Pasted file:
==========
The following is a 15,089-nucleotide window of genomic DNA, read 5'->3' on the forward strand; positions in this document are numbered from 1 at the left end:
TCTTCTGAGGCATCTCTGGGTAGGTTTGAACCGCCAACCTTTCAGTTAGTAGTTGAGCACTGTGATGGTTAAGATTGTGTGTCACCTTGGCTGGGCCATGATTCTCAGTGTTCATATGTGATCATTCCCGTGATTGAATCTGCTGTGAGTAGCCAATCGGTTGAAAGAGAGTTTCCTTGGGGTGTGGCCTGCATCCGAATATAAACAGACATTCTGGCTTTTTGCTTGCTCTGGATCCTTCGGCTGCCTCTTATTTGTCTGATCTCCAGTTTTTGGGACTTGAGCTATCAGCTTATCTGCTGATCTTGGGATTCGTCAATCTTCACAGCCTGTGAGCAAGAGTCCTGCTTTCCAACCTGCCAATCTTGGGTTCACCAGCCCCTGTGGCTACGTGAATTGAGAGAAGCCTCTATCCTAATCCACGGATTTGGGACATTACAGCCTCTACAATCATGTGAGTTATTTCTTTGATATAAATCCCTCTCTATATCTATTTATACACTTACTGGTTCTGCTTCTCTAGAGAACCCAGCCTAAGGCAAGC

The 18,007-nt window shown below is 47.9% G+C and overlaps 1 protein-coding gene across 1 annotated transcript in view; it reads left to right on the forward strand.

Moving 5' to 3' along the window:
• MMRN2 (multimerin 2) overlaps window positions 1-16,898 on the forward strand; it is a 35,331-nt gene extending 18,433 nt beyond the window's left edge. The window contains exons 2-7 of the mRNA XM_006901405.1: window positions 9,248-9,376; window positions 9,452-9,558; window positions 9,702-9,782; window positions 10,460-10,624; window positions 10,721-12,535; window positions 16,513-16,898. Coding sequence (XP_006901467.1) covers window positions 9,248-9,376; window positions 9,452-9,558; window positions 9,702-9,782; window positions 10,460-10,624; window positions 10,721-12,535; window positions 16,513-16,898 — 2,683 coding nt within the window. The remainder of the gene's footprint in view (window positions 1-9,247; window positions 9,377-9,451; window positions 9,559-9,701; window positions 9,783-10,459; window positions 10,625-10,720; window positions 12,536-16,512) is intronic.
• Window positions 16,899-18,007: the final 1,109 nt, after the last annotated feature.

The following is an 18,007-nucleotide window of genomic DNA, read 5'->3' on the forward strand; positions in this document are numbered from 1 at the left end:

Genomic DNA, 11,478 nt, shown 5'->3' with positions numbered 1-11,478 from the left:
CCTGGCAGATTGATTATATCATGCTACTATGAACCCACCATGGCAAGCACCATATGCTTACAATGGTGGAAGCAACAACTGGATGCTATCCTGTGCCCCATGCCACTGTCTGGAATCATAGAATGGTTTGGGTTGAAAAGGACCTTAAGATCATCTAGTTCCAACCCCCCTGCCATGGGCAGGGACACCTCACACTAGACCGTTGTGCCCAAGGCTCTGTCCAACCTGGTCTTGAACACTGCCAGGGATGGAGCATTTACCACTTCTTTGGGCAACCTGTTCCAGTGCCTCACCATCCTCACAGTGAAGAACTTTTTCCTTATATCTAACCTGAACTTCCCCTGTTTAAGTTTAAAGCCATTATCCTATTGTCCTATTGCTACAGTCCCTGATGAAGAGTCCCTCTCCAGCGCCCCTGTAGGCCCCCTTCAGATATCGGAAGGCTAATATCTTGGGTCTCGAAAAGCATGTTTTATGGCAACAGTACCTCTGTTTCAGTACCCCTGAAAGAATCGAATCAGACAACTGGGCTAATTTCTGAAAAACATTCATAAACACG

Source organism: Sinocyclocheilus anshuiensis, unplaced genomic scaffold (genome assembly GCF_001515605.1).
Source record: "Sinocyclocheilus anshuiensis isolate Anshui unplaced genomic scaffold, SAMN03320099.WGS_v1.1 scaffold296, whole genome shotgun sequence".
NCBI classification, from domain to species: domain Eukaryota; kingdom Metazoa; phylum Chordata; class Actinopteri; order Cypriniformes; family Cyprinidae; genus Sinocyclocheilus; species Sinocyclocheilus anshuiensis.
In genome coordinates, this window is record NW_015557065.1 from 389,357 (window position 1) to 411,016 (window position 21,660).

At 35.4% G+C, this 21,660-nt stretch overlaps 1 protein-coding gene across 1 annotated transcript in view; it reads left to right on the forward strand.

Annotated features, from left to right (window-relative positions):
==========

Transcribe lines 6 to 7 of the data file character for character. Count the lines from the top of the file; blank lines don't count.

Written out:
• Window positions 16,899-18,007: the final 1,109 nt, after the last annotated feature.

The following is an 18,007-nucleotide window of genomic DNA, read 5'->3' on the forward strand; positions in this document are numbered from 1 at the left end: